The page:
The appeal of diesel engines has yet to really infiltrate the supermini sector, but Mazda bosses believe that will happen if more UK cities adopt congestion charging.
Speaking at the launch of the all-new Mazda2, the firm’s marketing director Mark Cameron said initially only around 10 per cent of buyers of the supermini will choose the 1.4-litre diesel option, on sale from December.
But he warned: “We know that lots of cities are looking at rolling out a similar congestion charging scheme as London. If they choose the same model as the one London is proposing – where cars with CO2 emissions of less than 120g/km will be exempt – we expect there will be a growth in demand for the diesel. We have the flexibility in the system to be able to deal with that upturn in demand should it come.”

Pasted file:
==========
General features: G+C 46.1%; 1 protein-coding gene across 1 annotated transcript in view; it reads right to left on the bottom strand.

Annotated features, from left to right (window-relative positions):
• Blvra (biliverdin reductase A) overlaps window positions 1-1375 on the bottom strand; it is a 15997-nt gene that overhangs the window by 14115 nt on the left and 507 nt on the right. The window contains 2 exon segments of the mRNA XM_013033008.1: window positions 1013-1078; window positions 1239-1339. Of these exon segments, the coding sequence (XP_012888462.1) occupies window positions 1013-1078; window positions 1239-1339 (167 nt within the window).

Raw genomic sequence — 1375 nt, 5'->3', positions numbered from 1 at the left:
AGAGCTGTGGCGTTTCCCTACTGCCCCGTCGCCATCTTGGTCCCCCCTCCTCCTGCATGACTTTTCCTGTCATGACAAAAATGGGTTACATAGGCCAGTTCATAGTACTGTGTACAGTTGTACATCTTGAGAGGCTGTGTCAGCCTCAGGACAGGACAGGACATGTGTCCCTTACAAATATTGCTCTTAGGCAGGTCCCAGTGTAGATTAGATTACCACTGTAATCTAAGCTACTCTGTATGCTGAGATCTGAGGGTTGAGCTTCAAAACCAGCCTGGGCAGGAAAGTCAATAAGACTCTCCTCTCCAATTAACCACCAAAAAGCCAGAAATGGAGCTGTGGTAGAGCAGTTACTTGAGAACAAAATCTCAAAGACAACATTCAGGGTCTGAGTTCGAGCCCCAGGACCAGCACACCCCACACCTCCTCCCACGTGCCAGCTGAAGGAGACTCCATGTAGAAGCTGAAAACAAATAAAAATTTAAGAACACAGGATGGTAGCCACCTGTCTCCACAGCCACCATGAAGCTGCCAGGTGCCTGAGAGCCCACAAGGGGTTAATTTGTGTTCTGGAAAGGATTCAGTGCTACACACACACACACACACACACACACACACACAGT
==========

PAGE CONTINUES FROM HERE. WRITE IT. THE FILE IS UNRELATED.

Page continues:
Cameron also addressed the issue of an MPS version of the 2, a model that never happened with the outgoing car. “It’s a question that everyone is asking, but at the moment there’s no news. We think there’s a market in the UK for that car, but nothing has been confirmed in terms of production,” he said.
The only additional variant in the pipeline is a three-door model, which will go on sale next spring.
The Mazda2 is the first car to be built on Ford’s new global small car platform, which will also form the basis of the next generation Fiesta.
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